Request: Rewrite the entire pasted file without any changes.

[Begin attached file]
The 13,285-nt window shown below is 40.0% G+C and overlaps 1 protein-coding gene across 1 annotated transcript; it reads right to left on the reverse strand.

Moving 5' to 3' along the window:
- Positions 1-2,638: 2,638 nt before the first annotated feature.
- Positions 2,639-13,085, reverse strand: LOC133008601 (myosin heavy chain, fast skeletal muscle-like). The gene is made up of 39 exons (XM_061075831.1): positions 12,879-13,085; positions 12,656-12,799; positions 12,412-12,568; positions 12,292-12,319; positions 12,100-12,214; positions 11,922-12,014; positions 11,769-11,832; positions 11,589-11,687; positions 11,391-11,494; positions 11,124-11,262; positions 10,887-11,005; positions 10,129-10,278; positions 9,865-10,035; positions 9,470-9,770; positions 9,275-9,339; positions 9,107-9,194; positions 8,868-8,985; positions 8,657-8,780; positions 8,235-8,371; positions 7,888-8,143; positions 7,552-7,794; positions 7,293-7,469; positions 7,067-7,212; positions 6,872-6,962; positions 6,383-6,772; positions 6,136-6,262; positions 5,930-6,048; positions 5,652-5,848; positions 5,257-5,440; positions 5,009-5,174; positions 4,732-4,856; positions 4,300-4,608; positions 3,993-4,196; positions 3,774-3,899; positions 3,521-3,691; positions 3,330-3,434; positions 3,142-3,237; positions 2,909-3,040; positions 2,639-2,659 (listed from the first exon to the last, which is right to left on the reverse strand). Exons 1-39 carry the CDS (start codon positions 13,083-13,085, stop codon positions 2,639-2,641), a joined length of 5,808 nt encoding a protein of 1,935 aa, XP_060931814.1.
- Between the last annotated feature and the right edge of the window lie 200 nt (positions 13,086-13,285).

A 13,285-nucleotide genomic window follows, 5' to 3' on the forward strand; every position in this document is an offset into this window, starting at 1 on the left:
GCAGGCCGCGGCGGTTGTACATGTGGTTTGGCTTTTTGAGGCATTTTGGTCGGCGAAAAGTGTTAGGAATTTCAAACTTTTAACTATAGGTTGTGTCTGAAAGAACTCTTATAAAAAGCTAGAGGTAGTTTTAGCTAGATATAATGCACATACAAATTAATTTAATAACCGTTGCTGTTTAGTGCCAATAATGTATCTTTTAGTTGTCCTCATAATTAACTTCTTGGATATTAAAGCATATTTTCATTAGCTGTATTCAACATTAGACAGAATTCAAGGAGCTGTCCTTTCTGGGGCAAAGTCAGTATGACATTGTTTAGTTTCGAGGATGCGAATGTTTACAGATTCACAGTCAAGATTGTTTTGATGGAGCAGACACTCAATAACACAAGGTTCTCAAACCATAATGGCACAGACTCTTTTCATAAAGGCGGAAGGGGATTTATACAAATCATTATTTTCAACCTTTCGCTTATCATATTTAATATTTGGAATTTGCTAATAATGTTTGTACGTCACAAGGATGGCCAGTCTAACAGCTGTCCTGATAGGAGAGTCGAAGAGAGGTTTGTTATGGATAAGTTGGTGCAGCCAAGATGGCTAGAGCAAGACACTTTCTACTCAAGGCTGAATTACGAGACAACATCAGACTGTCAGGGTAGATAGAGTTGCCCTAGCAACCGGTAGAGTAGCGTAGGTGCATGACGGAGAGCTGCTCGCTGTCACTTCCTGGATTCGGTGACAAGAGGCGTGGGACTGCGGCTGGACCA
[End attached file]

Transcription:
The 13,285-nt window shown below is 40.0% G+C and overlaps 1 protein-coding gene across 1 annotated transcript; it reads right to left on the reverse strand.

Moving 5' to 3' along the window:
- Positions 1-2,638: 2,638 nt before the first annotated feature.
- Positions 2,639-13,085, reverse strand: LOC133008601 (myosin heavy chain, fast skeletal muscle-like). The gene is made up of 39 exons (XM_061075831.1): positions 12,879-13,085; positions 12,656-12,799; positions 12,412-12,568; positions 12,292-12,319; positions 12,100-12,214; positions 11,922-12,014; positions 11,769-11,832; positions 11,589-11,687; positions 11,391-11,494; positions 11,124-11,262; positions 10,887-11,005; positions 10,129-10,278; positions 9,865-10,035; positions 9,470-9,770; positions 9,275-9,339; positions 9,107-9,194; positions 8,868-8,985; positions 8,657-8,780; positions 8,235-8,371; positions 7,888-8,143; positions 7,552-7,794; positions 7,293-7,469; positions 7,067-7,212; positions 6,872-6,962; positions 6,383-6,772; positions 6,136-6,262; positions 5,930-6,048; positions 5,652-5,848; positions 5,257-5,440; positions 5,009-5,174; positions 4,732-4,856; positions 4,300-4,608; positions 3,993-4,196; positions 3,774-3,899; positions 3,521-3,691; positions 3,330-3,434; positions 3,142-3,237; positions 2,909-3,040; positions 2,639-2,659 (listed from the first exon to the last, which is right to left on the reverse strand). Exons 1-39 carry the CDS (start codon positions 13,083-13,085, stop codon positions 2,639-2,641), a joined length of 5,808 nt encoding a protein of 1,935 aa, XP_060931814.1.
- Between the last annotated feature and the right edge of the window lie 200 nt (positions 13,086-13,285).

A 13,285-nucleotide genomic window follows, 5' to 3' on the forward strand; every position in this document is an offset into this window, starting at 1 on the left:
GCAGGCCGCGGCGGTTGTACATGTGGTTTGGCTTTTTGAGGCATTTTGGTCGGCGAAAAGTGTTAGGAATTTCAAACTTTTAACTATAGGTTGTGTCTGAAAGAACTCTTATAAAAAGCTAGAGGTAGTTTTAGCTAGATATAATGCACATACAAATTAATTTAATAACCGTTGCTGTTTAGTGCCAATAATGTATCTTTTAGTTGTCCTCATAATTAACTTCTTGGATATTAAAGCATATTTTCATTAGCTGTATTCAACATTAGACAGAATTCAAGGAGCTGTCCTTTCTGGGGCAAAGTCAGTATGACATTGTTTAGTTTCGAGGATGCGAATGTTTACAGATTCACAGTCAAGATTGTTTTGATGGAGCAGACACTCAATAACACAAGGTTCTCAAACCATAATGGCACAGACTCTTTTCATAAAGGCGGAAGGGGATTTATACAAATCATTATTTTCAACCTTTCGCTTATCATATTTAATATTTGGAATTTGCTAATAATGTTTGTACGTCACAAGGATGGCCAGTCTAACAGCTGTCCTGATAGGAGAGTCGAAGAGAGGTTTGTTATGGATAAGTTGGTGCAGCCAAGATGGCTAGAGCAAGACACTTTCTACTCAAGGCTGAATTACGAGACAACATCAGACTGTCAGGGTAGATAGAGTTGCCCTAGCAACCGGTAGAGTAGCGTAGGTGCATGACGGAGAGCTGCTCGCTGTCACTTCCTGGATTCGGTGACAAGAGGCGTGGGACTGCGGCTGGACCA